What’s happening with regard to chemical regulations internationally? Here are some updates we’ve prepared for you for October 2021.
SCIP Database on Hazardous Chemicals in Products Published by ECHA
4 October 2021
ECHA has published the data on substances of very high concern (SVHC) in products – the SCIP database – which comes from over four million SCIP notifications submitted by around 6,000 European companies supplying articles containing Candidate List SVHCs on the EU market.
As highlighted in ECHA’s press release, the most commonly notified product categories are machinery, measuring instruments, electronic equipment, vehicles and the respective parts, rubber products and furniture. The most common SVHCs in notifications are:
- lead (e.g. in ball bearings, batteries)
- lead monoxide (e.g. in lamps, vehicle parts)
- lead titanium trioxide (e.g. in electric cookers)
- silicid acid, lead salt (e.g. in lead crystalware, vehicle coatings) and
- “Dechlorane PlusTM” (e.g. in paints, glues)
The SCIP database is searchable by product category, product name or brand, type of material or the chemical name. ECHA’s video tutorial explains its functionalities.
It is expected that this public database, which will be updated as more notifications come in, will support consumers in making safer and more informed choices, as well as waste operators in their re-use and recycling activities.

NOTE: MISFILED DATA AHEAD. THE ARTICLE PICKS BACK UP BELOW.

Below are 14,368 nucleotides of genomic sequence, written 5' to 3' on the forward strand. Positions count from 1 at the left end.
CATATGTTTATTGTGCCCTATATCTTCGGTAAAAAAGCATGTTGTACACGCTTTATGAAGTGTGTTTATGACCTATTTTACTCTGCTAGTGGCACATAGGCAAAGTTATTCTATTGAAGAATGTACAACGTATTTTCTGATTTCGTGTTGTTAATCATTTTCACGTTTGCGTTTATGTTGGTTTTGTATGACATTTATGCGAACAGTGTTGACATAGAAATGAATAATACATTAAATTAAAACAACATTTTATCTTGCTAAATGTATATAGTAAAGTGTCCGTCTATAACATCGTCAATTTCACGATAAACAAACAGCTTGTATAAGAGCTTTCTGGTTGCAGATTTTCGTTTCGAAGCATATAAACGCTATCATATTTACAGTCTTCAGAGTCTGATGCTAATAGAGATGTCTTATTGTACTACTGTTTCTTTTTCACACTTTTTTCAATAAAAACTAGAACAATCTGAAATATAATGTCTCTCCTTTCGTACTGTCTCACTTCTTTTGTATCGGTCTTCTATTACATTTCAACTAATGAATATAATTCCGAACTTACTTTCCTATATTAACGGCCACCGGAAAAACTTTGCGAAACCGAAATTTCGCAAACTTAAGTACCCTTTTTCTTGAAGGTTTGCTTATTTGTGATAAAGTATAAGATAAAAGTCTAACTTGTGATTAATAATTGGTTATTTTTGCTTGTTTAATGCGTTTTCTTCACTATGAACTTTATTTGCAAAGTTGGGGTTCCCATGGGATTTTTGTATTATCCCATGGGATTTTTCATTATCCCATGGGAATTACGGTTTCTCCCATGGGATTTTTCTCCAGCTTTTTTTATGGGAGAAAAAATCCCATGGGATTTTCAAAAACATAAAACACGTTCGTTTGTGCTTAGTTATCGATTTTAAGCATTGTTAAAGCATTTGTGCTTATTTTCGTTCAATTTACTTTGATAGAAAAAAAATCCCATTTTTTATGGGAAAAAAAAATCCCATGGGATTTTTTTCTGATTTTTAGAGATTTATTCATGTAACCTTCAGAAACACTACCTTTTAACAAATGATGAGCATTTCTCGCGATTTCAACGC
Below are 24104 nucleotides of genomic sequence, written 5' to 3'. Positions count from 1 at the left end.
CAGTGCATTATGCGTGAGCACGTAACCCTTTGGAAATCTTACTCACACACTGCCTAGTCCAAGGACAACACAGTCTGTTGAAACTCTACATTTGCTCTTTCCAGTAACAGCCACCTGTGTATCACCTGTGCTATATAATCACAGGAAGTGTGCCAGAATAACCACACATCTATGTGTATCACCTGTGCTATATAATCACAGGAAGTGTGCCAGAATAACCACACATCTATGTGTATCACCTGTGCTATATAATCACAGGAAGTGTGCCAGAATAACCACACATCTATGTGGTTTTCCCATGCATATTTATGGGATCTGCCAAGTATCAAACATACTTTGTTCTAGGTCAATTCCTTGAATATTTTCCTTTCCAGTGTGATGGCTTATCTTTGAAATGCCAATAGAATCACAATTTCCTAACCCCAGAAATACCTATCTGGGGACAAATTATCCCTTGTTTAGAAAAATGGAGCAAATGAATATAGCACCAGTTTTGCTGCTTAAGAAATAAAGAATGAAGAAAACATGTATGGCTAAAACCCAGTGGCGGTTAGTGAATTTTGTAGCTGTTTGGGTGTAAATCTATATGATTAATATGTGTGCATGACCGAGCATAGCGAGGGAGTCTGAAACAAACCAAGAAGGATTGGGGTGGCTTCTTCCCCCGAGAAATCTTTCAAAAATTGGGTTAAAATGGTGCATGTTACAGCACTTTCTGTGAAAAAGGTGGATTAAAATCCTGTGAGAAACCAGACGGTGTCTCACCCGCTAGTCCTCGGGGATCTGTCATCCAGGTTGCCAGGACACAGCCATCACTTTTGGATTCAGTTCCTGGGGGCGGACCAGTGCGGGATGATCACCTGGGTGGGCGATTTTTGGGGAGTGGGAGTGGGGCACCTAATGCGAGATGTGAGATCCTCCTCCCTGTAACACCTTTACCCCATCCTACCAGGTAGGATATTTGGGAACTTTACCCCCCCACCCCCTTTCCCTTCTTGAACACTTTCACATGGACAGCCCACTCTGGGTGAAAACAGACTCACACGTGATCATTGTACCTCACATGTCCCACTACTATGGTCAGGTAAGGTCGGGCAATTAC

Virginijus Sinkevičius, EU Commissioner for Environment, Oceans and Fisheries, shared his thoughts on the database: “The launch of the database is a true milestone in bringing transparency about chemicals of concern in products. This wealth of information will be of great value to all, especially consumers, waste operators, and policy-makers. It will enhance the delivery of safe and clean products and secondary materials, fully in line with the priorities on re-use and recycling defined in the EU waste legislation.”
Titanium Dioxide: New Classification & Labelling Requirements as of 1 October 2021
New classification and labelling requirements for Titanium Dioxide (TiO2) enter into force in October:
- Classification as carcinogen if inhaled (Carc. 2, H351 (inhalation) when supplied on its own or in mixtures, where the substance or mixture contains 1 % or more of TiO2 particles with an aerodynamic diameter ≤10 μm.
- Supplemental label element ‘Hazardous respirable dust may be formed when used. Do not breathe dust’ (EUH212) is required for solid mixtures containing at least 1 % of TiO2, regardless of their form or particle size.
- Liquid mixtures containing at least 1% of TiO2 particles with an aerodynamic diameter ≤10 μm need to be labelled with the supplemental label element ‘Hazardous respirable droplets may be formed when sprayed. Do not breathe spray or mist’ (EUH211). They do not require Carc. 2 classification.
A new Guide on the classification and labelling of titanium dioxide has been prepared by ECHA, in cooperation with the national authorities (German’s BAuA and HelpNet), to help companies comply with the requirements.
If you have any questions on the SCIP database or the new CLP requirements, please contact us.